You aren’t getting the answer you want… but you are getting useful information.

Manual transmissions, as already posted, are no longer available in the bigger cars. What you want is a unicorn… a mythical creature.


If you can find a car with a manual transmission that meets the other requirements then do so, my brother’s holding onto a 2006 Subaru Legacy and a 2009 VW GTi partially to have at least one car that his kids can learn stick shifting on. Even when the manual was an option on dealer lots one dealer told a friend that he was the 2nd person in a year to even ask about one.

I work with someone who once wrote a tank you letter to Nissan after driving past the wreckage of his sons then 12yr old 1993 Nissan Sentra that had been rear ended while stopped in traffic by a 1/2 ton pickup doing 45-50mph and shoved into the car ahead so the front and rear ends had crumpled but the passenger compartment had held up well except for the pedal box moving and breaking the kid’s ankle. Eventually replaced that car with a 1999 Ford Escort ZX2 with their limited budget and at last report the son had moved on into a newer Mazda but roughly the same size.

My co-worker still drives the 1st gen Mazda3 manual he bought off craigslist years ago that now has 225,000 miles and other than replacing the starter a year ago hasn’t needed more than regular services.

1 Like

Like I said, in Minneapolis they are working in teams of 2-4 with another car or two for transport. One thing they have done is use one of the cars to block the street to prevent fleeing. Hitting gas stations, parking lots, side streets where people might be distracted, and the old rear end bump. Current new reality.

In Minnesota I haven’t heard of what accident happened in Texas, but if it is a car going up against and 18 wheeler, not much will be a match. Freeway accidents are not unheard of though here but there are defensive driving practices that can help to reduce the possibility of getting trapped. Things like being aware of what is happening behind you and if stopped, allowing enough room before the next car to be able to pull to the side if a rear end accident is immanent. Sadly much of this is not taught in driver’s training classes but insurance companies do offer it.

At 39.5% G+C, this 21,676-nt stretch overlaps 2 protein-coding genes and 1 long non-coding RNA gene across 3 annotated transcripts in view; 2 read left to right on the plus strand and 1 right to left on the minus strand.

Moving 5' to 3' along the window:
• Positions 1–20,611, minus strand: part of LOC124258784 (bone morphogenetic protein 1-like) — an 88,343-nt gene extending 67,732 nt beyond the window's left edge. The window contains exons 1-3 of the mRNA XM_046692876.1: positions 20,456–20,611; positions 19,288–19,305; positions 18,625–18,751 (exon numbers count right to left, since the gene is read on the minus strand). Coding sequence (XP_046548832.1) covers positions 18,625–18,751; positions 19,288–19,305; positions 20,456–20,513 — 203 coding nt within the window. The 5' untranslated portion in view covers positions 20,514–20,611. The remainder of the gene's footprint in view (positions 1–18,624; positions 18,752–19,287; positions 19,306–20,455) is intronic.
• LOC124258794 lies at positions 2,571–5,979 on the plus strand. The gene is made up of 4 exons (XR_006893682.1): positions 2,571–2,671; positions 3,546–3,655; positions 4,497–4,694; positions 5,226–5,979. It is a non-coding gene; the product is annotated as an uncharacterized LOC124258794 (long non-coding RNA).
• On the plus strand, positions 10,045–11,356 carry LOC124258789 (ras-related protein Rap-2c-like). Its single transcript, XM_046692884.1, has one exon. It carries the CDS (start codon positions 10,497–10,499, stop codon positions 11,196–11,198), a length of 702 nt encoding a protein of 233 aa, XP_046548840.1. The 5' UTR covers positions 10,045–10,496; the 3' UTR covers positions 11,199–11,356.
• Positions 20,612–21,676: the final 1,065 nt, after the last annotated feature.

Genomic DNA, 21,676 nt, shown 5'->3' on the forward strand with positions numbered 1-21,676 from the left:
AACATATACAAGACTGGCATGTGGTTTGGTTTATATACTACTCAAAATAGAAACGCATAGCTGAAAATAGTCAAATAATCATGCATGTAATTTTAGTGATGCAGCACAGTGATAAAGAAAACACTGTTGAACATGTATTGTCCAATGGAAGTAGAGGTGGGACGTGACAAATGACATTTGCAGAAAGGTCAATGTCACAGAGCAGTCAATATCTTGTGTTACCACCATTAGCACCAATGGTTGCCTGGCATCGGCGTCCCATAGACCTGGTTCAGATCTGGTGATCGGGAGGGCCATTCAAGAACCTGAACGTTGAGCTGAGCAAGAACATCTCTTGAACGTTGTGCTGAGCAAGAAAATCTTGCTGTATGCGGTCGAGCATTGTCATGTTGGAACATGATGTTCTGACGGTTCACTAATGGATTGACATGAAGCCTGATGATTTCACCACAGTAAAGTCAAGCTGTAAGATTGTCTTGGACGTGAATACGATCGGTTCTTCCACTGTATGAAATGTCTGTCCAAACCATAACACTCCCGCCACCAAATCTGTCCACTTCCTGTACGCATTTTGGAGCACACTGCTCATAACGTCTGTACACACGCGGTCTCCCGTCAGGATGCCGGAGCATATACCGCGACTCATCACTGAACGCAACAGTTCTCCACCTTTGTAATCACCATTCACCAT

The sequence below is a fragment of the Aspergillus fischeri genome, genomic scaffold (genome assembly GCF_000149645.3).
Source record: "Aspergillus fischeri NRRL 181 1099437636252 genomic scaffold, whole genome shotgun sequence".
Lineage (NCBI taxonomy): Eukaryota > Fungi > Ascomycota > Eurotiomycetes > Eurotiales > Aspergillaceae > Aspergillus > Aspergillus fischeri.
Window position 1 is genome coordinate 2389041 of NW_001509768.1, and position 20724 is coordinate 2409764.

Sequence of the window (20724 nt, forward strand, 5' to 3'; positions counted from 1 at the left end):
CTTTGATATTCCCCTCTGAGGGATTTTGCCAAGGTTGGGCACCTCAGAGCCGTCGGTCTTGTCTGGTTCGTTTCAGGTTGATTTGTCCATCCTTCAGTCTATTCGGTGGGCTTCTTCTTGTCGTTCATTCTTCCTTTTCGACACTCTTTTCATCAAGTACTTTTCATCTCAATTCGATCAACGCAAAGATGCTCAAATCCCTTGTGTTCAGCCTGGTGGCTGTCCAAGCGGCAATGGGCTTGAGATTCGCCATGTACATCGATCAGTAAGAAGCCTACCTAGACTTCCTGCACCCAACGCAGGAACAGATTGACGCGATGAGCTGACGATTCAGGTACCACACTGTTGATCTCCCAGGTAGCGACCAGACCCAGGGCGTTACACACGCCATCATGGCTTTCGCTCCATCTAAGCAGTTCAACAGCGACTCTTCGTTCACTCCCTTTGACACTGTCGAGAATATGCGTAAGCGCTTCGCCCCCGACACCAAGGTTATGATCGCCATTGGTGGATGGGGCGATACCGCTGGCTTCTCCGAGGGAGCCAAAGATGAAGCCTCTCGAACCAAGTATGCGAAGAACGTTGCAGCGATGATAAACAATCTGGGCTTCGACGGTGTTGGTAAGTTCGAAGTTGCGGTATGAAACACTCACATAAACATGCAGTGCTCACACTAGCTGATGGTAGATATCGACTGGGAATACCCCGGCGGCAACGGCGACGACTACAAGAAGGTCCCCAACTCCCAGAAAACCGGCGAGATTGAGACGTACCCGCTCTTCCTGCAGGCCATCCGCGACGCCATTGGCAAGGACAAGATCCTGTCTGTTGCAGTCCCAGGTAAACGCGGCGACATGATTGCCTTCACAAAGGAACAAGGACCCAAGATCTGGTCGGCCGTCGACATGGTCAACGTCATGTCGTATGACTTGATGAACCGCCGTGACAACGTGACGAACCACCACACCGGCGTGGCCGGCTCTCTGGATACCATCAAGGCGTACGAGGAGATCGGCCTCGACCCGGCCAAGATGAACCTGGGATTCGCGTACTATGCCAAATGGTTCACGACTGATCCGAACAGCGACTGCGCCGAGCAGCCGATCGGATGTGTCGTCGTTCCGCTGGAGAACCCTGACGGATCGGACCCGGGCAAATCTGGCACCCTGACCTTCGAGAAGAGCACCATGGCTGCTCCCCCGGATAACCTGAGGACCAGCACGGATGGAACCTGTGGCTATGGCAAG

I’m not sure if they have published such a list recently, but in the past Consumer Reports used to publish a list of used cars that were “safer” for young drivers. The OP might want to do an online search for one of those lists, but he also has to bear in mind that CR found no correlation between the type of transmission and the relative safety of those cars.

I guess if the 2005 Subaru is safe enough for the 16 year old then Ivrout should look for another one for the 19 year old . Problem solved .


When helping a friend look for a car with a manual transmission, I was surprised to learn how much worse the fuel economy was on some of them, so that’s a consideration too.


Larger is safer, period. Large cars, trucks, and SUVs don’t have manual transmissions. You also can’t afford large vehicles unless you get something about 10 years old. You have to decide how to prioritize what you want, and then see what you can find with the attributes you want. If we just consider really large vehicles, a Chevy Suburban would be on the list, but it would have to be 15 years old to get down to $5000. Maybe you can find surplus vehicles from a government agency. They will be very high mileage and might need work. Around me, I don’t think citizens can bid on anything that can’t be registered without minor work. That’s certainly the way it is at public auctions, and I imagine government ones are the same. No one can help you with the information you presented, even though we want to. If you work with us, we can help.